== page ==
Eternal Radiance preview — Slack and slash

Eternal Radiance preview — Slack and slash

Moving from creating visual novels to making action RPGs is a fairly giant leap. Visualnoveler, the aptly-named visual novel developer, is attempting just that with Eternal Radiance, which launches into Early Access this week. Only time will tell how it shapes up, but, at the very least, the game seems to already have a base from which to grow.

What are ya buyin?

As Eternal Radiance is just now entering EA, it’s normal to not expect much meat. However, the game has more content than you’d expect. The finished product is said to contain 14 chapters and this initial build has the first three. But just those first few chapters alone offers at least eight or so hours of gameplay. The finished game is said to be aiming for around 30, but I’d imagine it’ll take even longer.

Looking at Steam screenshots, it isn’t immediately clear how much of the game is a visual novel and how much is an action RPG, but it’s a fair mix of the two. You’ll spend a good amount of time reading unvoiced, yet well-written text accompanied by 2D character portraits and hand-drawn backgrounds. Naturally, there are also CGs included occasionally. The 3D models only exist in the adventure fields, however, as towns are all completely menu-based. These two styles work fairly well in tandem with one another, though.

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Read ’em all

Eternal Radiance tells the story of a young squire named Celeste, who is setting off for her initiation mission that, if successful, will make her a full-fledged knight of the Ashen Order. Naturally, the world is beset upon by mysterious magic artifacts that turn nearby animals and beasts crazy, and it’s the job of the Ashen Order to fight them. At the beginning of the game, Celeste is sent on a voyage to procure one of the artifacts and successfully returning with it will allow her to fully join the order.

However, something goes wrong and the artifact is stolen, so she sets out on a quest to get it back to make up for the shame of losing it. Oh, and to become a knight too, of course. The story is acceptable for what it is. The dialogue reads well and the character’s personalities come through clearly. The story isn’t all that interesting, though, as it’s typical fantasy RPG content, which there’s not necessarily anything wrong with. As anyone fond of anime aesthetic RPGs will likely be expecting, everything from the general narrative to the characters and their designs is competent yet generic.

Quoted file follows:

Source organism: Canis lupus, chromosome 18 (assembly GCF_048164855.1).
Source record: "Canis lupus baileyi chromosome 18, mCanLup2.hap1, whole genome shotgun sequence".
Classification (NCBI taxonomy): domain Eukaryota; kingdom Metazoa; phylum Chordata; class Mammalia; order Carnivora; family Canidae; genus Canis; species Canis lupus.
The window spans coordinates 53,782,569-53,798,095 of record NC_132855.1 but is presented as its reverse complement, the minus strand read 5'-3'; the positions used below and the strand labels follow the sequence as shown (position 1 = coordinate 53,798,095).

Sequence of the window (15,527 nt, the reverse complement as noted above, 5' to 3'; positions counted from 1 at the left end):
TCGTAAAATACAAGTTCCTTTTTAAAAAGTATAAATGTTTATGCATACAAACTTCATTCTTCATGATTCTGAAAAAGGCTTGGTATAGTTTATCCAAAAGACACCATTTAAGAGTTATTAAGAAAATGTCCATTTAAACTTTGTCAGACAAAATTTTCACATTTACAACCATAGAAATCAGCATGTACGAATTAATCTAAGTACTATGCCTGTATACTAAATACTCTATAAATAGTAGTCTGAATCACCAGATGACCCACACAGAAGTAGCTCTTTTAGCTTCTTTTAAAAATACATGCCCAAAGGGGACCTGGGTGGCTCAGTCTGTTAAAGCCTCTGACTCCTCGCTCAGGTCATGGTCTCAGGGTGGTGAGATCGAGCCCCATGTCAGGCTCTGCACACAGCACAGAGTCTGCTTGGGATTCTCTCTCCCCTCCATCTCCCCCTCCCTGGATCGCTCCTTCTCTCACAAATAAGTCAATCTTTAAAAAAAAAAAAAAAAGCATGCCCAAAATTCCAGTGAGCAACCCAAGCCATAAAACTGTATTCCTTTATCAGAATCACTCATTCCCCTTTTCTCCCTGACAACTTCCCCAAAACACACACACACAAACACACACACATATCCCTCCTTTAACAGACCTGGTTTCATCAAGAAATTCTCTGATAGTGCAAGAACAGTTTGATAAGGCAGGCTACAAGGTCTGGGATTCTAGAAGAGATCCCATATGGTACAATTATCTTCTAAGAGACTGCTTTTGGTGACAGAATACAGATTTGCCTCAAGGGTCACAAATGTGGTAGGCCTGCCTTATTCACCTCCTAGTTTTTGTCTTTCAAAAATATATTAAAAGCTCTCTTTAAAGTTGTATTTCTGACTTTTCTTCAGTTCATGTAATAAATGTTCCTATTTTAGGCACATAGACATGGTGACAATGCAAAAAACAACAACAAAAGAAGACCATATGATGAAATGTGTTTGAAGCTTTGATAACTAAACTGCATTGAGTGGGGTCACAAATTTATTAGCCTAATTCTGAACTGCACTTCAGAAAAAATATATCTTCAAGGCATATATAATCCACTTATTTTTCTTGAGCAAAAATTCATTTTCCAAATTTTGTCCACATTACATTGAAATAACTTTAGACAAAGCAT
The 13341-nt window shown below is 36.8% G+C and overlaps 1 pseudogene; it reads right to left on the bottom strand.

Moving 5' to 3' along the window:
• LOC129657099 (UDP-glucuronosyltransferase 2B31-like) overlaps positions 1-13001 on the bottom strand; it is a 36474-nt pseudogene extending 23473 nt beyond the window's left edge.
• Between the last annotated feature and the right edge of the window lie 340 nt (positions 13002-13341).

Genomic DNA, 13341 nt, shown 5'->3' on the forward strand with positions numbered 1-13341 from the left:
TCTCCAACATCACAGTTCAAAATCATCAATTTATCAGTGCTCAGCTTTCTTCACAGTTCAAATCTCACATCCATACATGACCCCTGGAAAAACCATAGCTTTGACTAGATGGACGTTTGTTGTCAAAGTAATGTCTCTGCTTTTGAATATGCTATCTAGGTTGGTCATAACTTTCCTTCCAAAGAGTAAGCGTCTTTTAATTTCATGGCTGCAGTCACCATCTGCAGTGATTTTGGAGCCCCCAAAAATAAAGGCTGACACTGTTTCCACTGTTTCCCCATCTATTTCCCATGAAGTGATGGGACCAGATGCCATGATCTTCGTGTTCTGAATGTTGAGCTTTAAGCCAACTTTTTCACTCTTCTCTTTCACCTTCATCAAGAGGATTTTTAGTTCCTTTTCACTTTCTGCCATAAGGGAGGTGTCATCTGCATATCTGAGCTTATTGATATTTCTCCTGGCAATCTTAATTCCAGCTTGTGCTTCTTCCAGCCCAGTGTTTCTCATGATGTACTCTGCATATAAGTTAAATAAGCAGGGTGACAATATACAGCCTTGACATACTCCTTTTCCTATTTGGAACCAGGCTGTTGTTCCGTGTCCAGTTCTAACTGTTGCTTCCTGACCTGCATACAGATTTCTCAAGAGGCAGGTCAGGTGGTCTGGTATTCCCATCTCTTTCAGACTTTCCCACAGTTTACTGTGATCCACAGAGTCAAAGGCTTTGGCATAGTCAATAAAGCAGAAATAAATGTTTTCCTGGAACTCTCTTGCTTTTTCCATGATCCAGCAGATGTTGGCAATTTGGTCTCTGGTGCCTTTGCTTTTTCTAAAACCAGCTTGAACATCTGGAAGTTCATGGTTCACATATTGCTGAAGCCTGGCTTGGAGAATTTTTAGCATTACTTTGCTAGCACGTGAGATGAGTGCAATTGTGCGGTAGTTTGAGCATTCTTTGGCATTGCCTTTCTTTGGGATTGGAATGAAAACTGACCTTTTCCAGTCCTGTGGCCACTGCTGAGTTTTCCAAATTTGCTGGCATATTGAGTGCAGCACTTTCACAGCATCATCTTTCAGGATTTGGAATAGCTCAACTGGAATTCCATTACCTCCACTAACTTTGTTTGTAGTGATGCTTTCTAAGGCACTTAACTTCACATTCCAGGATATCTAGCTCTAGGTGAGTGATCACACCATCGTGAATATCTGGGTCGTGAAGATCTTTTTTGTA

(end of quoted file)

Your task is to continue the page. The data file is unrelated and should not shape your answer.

Talking heads

The visual novel sections in Eternal Radiance have their typical flow. You go to a place and sit through some mandatory dialogue and then you can freely talk to people via the menu. Each area has a set list of characters you can speak to, and those with exclamation points above their heads have sidequests for you to take. These sidequests are completed by either going and accomplishing a task in an adventure field or by simply talking to other characters via menus.

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Eternal Radiance is still an RPG, so there are also shops and the like where you can buy items and equipment or enchant your weapons. Enchanting works by making certain items with crafting materials you find in adventure fields and then applying the items to your weapons, which can add attack, defense, health, or mana to Celeste’s stats as long as they’re equipped.

Wide, open spaces

Then there are Eternal Radiance‘s adventure fields. Unlike towns, these are fully 3D and allow you to take Celeste through them directly. They’re large, albeit sparsely-detailed and quite dull visually. Models are simple and not much to look at, and textures are much the same.